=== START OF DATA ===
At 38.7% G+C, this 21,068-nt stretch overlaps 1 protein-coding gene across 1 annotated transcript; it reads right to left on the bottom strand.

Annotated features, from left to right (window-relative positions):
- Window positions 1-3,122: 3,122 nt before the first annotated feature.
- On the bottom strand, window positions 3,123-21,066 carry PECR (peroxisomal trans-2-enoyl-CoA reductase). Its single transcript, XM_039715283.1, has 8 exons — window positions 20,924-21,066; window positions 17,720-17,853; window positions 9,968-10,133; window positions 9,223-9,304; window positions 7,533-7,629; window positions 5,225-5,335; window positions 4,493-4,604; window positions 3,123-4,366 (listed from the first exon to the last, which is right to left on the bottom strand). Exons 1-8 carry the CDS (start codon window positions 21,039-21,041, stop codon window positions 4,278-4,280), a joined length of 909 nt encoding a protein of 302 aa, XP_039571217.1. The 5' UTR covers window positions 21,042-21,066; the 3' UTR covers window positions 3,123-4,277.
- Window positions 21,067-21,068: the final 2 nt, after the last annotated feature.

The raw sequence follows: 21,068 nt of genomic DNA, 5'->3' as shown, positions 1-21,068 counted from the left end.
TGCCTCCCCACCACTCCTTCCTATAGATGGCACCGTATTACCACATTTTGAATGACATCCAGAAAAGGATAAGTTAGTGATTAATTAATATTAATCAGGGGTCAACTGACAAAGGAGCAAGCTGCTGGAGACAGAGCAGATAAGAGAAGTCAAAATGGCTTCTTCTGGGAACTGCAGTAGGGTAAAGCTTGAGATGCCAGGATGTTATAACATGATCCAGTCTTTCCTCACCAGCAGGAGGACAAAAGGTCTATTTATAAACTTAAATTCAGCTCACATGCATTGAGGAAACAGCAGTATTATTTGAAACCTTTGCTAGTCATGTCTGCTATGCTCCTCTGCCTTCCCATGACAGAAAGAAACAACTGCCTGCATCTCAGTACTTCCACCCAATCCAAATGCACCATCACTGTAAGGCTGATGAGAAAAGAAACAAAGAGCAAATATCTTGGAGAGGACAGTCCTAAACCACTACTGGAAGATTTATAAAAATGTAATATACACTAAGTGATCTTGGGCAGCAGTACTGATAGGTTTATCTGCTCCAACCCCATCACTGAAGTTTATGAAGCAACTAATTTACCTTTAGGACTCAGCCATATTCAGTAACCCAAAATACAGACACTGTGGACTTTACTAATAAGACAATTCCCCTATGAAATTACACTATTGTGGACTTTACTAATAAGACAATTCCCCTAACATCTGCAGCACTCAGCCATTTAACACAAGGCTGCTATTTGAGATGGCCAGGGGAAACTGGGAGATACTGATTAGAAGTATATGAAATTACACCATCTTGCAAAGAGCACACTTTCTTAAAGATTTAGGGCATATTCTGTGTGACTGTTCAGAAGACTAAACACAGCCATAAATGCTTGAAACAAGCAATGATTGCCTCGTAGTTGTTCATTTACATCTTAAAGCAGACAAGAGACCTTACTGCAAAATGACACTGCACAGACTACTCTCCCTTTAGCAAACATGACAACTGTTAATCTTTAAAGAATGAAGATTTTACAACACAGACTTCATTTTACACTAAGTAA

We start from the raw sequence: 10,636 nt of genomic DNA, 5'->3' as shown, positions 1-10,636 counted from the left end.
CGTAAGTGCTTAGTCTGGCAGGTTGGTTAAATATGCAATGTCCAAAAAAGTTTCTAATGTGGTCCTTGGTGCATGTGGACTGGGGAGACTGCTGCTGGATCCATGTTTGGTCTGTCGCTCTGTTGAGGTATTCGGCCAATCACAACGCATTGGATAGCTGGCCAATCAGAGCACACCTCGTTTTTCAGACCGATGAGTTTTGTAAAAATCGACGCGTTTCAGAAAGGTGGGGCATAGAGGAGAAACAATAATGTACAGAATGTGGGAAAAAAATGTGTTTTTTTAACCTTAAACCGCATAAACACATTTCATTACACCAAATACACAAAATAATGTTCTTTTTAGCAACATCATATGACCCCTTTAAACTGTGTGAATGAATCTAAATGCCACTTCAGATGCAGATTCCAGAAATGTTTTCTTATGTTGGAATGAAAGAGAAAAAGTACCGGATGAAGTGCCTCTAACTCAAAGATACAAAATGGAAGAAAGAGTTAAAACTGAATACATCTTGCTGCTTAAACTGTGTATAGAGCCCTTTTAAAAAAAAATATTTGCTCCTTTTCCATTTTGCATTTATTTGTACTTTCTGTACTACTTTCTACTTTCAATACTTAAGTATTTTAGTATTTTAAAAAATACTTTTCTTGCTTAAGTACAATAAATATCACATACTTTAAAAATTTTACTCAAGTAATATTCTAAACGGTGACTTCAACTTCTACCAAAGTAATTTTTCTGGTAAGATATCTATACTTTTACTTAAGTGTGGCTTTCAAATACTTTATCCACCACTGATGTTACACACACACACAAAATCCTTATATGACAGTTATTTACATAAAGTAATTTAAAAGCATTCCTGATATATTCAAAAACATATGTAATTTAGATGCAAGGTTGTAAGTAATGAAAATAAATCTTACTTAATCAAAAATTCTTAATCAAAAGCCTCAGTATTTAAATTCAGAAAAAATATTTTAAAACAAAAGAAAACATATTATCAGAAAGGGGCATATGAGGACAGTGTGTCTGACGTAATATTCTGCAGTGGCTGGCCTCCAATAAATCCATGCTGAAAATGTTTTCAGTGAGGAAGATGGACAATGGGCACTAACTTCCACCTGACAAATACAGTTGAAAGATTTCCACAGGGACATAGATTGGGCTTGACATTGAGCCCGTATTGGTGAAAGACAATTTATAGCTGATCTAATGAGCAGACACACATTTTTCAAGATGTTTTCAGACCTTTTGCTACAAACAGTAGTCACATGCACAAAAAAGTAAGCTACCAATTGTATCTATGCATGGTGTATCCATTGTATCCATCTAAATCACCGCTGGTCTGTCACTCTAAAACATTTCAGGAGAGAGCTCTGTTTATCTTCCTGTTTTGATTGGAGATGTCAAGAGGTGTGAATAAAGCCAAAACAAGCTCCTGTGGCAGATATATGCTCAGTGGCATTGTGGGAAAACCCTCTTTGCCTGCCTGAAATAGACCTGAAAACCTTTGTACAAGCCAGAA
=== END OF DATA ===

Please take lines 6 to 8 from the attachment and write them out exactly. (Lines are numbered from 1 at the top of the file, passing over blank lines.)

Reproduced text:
The raw sequence follows: 21,068 nt of genomic DNA, 5'->3' as shown, positions 1-21,068 counted from the left end.
TGCCTCCCCACCACTCCTTCCTATAGATGGCACCGTATTACCACATTTTGAATGACATCCAGAAAAGGATAAGTTAGTGATTAATTAATATTAATCAGGGGTCAACTGACAAAGGAGCAAGCTGCTGGAGACAGAGCAGATAAGAGAAGTCAAAATGGCTTCTTCTGGGAACTGCAGTAGGGTAAAGCTTGAGATGCCAGGATGTTATAACATGATCCAGTCTTTCCTCACCAGCAGGAGGACAAAAGGTCTATTTATAAACTTAAATTCAGCTCACATGCATTGAGGAAACAGCAGTATTATTTGAAACCTTTGCTAGTCATGTCTGCTATGCTCCTCTGCCTTCCCATGACAGAAAGAAACAACTGCCTGCATCTCAGTACTTCCACCCAATCCAAATGCACCATCACTGTAAGGCTGATGAGAAAAGAAACAAAGAGCAAATATCTTGGAGAGGACAGTCCTAAACCACTACTGGAAGATTTATAAAAATGTAATATACACTAAGTGATCTTGGGCAGCAGTACTGATAGGTTTATCTGCTCCAACCCCATCACTGAAGTTTATGAAGCAACTAATTTACCTTTAGGACTCAGCCATATTCAGTAACCCAAAATACAGACACTGTGGACTTTACTAATAAGACAATTCCCCTATGAAATTACACTATTGTGGACTTTACTAATAAGACAATTCCCCTAACATCTGCAGCACTCAGCCATTTAACACAAGGCTGCTATTTGAGATGGCCAGGGGAAACTGGGAGATACTGATTAGAAGTATATGAAATTACACCATCTTGCAAAGAGCACACTTTCTTAAAGATTTAGGGCATATTCTGTGTGACTGTTCAGAAGACTAAACACAGCCATAAATGCTTGAAACAAGCAATGATTGCCTCGTAGTTGTTCATTTACATCTTAAAGCAGACAAGAGACCTTACTGCAAAATGACACTGCACAGACTACTCTCCCTTTAGCAAACATGACAACTGTTAATCTTTAAAGAATGAAGATTTTACAACACAGACTTCATTTTACACTAAGTAA

We start from the raw sequence: 10,636 nt of genomic DNA, 5'->3' as shown, positions 1-10,636 counted from the left end.